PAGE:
• brain mapping;
  • human;
  • motor imagery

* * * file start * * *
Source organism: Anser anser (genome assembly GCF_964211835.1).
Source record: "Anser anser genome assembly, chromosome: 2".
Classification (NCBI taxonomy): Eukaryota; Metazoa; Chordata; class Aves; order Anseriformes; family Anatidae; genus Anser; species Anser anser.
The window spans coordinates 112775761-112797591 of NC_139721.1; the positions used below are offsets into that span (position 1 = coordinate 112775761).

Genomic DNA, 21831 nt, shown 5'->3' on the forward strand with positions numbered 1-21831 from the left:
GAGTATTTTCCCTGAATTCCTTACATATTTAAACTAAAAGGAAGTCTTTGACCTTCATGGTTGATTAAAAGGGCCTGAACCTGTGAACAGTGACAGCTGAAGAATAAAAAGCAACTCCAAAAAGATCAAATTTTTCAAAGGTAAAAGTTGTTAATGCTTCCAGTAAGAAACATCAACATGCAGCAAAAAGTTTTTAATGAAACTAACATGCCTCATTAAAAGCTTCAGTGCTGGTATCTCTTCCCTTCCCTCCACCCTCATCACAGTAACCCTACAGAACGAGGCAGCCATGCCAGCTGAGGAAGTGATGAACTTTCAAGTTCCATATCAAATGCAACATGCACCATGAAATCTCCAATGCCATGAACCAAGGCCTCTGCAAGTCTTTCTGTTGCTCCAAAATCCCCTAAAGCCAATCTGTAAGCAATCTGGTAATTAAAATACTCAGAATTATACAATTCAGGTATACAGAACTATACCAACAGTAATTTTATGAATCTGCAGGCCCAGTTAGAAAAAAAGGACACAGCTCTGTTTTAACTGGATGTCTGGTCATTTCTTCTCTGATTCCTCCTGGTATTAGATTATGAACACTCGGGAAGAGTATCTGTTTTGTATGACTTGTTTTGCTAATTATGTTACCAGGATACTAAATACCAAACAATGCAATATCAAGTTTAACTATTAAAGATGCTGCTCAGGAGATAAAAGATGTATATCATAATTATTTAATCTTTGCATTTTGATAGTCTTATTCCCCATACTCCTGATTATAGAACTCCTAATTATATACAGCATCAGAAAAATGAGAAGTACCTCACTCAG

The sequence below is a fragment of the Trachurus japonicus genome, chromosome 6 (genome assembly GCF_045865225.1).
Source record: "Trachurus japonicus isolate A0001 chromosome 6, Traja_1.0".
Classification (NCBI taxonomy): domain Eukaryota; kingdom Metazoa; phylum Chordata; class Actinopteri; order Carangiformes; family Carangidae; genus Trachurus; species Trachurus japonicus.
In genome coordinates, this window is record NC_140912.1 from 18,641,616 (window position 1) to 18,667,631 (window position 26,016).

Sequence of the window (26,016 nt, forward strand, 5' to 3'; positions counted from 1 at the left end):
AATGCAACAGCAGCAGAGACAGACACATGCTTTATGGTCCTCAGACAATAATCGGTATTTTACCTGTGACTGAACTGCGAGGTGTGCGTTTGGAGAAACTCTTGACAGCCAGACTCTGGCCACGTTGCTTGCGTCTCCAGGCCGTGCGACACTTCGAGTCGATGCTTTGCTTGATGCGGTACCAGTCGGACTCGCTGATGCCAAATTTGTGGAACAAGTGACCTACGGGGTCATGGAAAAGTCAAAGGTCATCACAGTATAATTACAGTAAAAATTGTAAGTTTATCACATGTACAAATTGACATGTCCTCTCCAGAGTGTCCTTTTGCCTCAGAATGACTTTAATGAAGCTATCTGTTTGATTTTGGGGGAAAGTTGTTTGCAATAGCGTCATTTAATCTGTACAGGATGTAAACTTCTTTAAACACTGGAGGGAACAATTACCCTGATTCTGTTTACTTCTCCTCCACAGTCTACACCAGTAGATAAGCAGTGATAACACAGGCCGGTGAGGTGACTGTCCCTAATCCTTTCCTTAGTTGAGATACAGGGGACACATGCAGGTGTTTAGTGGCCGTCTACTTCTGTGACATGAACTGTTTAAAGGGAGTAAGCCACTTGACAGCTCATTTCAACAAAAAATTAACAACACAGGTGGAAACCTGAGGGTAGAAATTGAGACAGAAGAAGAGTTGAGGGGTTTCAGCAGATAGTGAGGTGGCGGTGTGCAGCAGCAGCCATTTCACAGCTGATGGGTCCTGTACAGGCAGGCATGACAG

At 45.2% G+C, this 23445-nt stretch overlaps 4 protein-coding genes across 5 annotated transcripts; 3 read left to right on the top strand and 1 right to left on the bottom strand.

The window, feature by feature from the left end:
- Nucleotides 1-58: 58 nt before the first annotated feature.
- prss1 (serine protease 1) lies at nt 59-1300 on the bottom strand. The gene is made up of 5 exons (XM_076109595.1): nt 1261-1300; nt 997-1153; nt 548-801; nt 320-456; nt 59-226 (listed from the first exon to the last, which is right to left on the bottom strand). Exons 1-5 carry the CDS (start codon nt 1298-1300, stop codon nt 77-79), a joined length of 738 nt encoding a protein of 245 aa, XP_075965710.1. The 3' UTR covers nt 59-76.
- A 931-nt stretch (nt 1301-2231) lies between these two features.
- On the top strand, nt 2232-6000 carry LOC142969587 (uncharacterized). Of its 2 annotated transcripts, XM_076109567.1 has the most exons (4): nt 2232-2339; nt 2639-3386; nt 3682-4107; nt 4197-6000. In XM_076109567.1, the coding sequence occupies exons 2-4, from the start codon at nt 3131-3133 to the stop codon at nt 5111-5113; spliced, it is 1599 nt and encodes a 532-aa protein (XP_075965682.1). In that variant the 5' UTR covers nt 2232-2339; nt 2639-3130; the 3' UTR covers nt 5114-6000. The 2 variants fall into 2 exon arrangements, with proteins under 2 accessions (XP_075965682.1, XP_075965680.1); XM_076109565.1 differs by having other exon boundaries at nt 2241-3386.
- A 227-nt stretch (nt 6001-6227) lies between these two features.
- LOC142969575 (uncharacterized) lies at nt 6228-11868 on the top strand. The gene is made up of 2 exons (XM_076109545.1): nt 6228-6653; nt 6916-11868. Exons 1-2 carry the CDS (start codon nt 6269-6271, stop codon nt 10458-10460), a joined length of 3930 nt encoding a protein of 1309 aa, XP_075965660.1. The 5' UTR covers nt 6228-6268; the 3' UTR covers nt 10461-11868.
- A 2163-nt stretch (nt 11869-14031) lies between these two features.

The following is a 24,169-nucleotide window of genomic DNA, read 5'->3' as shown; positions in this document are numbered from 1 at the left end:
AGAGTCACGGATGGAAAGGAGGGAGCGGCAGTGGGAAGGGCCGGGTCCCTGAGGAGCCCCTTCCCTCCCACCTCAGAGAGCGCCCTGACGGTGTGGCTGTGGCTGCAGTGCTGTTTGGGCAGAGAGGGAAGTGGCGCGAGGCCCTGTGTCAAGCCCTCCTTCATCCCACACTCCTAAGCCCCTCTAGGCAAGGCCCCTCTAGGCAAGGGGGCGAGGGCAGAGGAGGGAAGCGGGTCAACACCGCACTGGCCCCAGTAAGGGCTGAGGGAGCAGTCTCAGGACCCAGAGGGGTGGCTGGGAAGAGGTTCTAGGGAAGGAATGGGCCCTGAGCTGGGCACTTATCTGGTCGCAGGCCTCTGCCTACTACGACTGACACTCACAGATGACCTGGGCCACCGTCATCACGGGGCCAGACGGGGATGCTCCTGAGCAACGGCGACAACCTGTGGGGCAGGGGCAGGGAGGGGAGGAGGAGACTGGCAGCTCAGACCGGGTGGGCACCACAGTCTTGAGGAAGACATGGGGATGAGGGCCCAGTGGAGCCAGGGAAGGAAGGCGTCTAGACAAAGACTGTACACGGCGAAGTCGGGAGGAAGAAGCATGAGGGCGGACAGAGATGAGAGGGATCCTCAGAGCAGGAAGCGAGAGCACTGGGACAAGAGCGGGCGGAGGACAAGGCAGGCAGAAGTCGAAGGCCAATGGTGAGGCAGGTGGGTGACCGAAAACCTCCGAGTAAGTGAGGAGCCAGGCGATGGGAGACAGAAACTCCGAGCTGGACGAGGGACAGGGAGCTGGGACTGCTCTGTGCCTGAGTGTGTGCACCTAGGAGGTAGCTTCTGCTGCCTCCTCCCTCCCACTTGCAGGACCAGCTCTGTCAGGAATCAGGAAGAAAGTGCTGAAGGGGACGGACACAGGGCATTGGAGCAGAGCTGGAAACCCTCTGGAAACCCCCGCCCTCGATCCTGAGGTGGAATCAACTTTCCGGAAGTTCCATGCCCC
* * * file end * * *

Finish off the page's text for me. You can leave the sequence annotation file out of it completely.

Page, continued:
Kinesthetic motor imagery and actual execution of movements share a common neural circuitry. Functional magnetic resonance imaging was used in 12 right-handed volunteers to study brain activity during motor imagery and execution of simple and complex unimanual finger movements of the dominant and the nondominant hand. In the simple task, a flexible object was rhythmically compressed between thumb, index and middle finger. The complex task was a sequential finger-to-thumb opposition movement. Premotor, posterior parietal and cerebellar regions were significantly more active during motor imagery of complex movements than during mental rehearsal of the simple task. In 10 of the subjects, we also used transcranial magnetic brain stimulation to examine corticospinal excitability during the same motor imagery tasks. Motor-evoked potentials increased significantly over values obtained in a reference condition (visual imagery) during imagery of the complex, but not of the simple movement. Imagery of finger movements of either hand activated left dorsal and ventral premotor areas and the supplementary motor cortex regardless of task complexity. The effector-independent activation of left premotor areas was particularly evident in the simple motor imagery task and suggests a left hemispherical dominance for kinesthetic movement representations in right-handed subjects.